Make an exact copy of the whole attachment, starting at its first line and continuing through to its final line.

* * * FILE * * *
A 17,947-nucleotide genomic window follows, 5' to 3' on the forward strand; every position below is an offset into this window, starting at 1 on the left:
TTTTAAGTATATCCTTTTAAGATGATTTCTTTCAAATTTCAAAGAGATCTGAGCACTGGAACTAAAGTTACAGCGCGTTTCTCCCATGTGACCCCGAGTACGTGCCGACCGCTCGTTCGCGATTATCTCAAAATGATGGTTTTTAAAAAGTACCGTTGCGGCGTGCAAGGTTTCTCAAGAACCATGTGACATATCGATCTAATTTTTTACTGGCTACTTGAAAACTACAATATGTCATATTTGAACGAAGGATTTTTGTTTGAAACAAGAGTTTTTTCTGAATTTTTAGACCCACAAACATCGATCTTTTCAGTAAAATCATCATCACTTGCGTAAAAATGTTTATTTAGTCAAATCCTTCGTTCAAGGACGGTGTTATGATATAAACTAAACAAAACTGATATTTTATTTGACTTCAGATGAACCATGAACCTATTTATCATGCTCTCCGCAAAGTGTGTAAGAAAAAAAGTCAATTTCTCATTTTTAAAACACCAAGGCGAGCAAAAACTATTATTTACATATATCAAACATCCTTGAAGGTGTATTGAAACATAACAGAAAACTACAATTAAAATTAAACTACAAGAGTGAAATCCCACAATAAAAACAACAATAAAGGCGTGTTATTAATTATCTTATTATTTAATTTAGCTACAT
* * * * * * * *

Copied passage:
A 17,947-nucleotide genomic window follows, 5' to 3' on the forward strand; every position below is an offset into this window, starting at 1 on the left:
TTTTAAGTATATCCTTTTAAGATGATTTCTTTCAAATTTCAAAGAGATCTGAGCACTGGAACTAAAGTTACAGCGCGTTTCTCCCATGTGACCCCGAGTACGTGCCGACCGCTCGTTCGCGATTATCTCAAAATGATGGTTTTTAAAAAGTACCGTTGCGGCGTGCAAGGTTTCTCAAGAACCATGTGACATATCGATCTAATTTTTTACTGGCTACTTGAAAACTACAATATGTCATATTTGAACGAAGGATTTTTGTTTGAAACAAGAGTTTTTTCTGAATTTTTAGACCCACAAACATCGATCTTTTCAGTAAAATCATCATCACTTGCGTAAAAATGTTTATTTAGTCAAATCCTTCGTTCAAGGACGGTGTTATGATATAAACTAAACAAAACTGATATTTTATTTGACTTCAGATGAACCATGAACCTATTTATCATGCTCTCCGCAAAGTGTGTAAGAAAAAAAGTCAATTTCTCATTTTTAAAACACCAAGGCGAGCAAAAACTATTATTTACATATATCAAACATCCTTGAAGGTGTATTGAAACATAACAGAAAACTACAATTAAAATTAAACTACAAGAGTGAAATCCCACAATAAAAACAACAATAAAGGCGTGTTATTAATTATCTTATTATTTAATTTAGCTACAT